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Over 4,000 new junior medical officers to be recruited for NSW

07 August, 2008

NSW Minister for Health Reba Meagher has said that over 4,000 junior medical officer positions will be advertised across Australia and overseas.

Meagher said the process is very competitive with all Australian states and territories vying for high calibre doctors.

"During last year's recruitment round NSW Health received over 43,000 applications for around 4,200 positions," Meagher said.

"These applications were submitted by more than 4,700 applicants, making it one of the largest mass recruitment processes in the country. This year we are recruiting for around the same number of positions and I'm hopeful we'll get the same level of interest."

Meagher said the positions are for junior doctors at all levels of training from the second postgraduate year, through to vocational trainees in a broad range of specialty areas, who are in the final stages of their specialist training.

Over 3,500 applicants to last year's recruitment process were doctors from NSW and there were also 500 interstate applicants and over 800 from other countries.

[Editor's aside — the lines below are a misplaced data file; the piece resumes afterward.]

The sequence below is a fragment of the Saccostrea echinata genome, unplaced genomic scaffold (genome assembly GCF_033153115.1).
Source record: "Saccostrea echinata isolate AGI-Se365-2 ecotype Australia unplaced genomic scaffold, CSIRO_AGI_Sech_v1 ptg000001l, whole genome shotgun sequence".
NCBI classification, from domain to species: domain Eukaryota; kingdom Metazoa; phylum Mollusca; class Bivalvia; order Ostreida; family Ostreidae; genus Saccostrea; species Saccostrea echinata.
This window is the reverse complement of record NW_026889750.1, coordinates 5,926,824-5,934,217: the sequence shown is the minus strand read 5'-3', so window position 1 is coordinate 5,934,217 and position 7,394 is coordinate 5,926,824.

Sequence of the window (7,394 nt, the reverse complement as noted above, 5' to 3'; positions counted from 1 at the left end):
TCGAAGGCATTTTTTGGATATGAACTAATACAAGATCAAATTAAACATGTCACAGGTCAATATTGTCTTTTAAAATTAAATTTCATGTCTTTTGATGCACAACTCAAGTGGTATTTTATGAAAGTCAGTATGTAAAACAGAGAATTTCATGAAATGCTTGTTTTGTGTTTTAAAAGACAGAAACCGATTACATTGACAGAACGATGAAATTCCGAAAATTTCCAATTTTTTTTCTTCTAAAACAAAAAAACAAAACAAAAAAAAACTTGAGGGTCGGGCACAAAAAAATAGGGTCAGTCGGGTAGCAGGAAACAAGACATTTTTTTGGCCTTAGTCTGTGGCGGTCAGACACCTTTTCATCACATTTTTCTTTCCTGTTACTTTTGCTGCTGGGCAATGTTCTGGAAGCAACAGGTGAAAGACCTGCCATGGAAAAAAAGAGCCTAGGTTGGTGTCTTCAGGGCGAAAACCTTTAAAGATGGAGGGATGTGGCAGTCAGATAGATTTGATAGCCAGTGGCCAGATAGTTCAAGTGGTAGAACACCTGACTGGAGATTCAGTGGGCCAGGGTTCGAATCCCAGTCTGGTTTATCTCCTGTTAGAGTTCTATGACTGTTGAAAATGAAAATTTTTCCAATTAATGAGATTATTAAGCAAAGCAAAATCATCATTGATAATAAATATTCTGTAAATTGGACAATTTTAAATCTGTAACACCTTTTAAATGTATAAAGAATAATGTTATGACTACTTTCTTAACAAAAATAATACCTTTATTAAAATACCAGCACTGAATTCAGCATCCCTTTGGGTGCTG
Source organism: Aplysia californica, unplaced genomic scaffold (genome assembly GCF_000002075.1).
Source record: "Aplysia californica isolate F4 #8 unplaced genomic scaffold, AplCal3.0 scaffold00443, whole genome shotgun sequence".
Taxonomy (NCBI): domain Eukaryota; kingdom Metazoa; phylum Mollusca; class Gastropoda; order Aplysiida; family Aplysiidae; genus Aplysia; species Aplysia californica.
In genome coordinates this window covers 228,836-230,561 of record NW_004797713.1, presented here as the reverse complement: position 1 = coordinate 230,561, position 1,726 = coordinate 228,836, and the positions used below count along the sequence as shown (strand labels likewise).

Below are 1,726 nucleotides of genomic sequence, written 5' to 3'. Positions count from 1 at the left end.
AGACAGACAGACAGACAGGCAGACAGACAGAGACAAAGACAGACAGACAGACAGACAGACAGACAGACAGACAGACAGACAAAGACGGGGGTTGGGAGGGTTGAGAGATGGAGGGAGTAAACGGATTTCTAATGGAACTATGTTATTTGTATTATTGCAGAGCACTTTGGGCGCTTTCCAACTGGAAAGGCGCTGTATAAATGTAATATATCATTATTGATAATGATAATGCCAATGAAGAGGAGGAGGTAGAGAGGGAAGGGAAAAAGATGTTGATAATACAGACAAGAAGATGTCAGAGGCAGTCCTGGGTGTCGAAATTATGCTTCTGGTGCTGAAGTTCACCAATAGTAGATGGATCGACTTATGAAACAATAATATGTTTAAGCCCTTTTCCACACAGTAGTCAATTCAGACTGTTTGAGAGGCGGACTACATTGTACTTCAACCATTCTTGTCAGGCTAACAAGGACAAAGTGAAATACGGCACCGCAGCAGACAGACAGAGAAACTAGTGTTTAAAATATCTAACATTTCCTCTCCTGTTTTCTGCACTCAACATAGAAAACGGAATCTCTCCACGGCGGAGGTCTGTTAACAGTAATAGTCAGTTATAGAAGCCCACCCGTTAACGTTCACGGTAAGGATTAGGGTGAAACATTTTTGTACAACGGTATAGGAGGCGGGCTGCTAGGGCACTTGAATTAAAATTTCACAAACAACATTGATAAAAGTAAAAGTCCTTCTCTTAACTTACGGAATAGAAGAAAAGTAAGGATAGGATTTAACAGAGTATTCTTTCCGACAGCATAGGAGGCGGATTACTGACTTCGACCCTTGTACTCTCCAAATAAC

"The Iemma Government is working hard to recruit more clinicians into our hospitals right across the state and this campaign is a major part of that," Meagher said.

Positions will be advertised from until 22 August 2008 and successful applicants will be notified in October, so they can be ready to start work in our public hospitals in mid-January.

Meagher also announced improvements to the way relief doctors, or locums, are selected, employed and function in NSW public hospitals.

To be implemented over the next 12 months, a set of new standard will lift the bar for medical locum agencies that provide this important service.

"We want to ensure maximum support for our doctors and ensure the best quality care for patients no matter where they live," Meagher said.

Commencing in August, the new package will include:

  • A set of employment standards and working conditions for approved locum agencies that will strengthen the quality of locum services
  • Additional professional development for doctors through the provision of training opportunities.

"Locums are an important and valued sector of the health workforce and these arrangements will lift standards and deliver better value to the public health system," Meagher said.

"They will allow us to better align the needs of the hospital with the skills of the doctor to be deployed and importantly, the agency will be responsible for ensuring that a doctor's qualifications have been formally verified."

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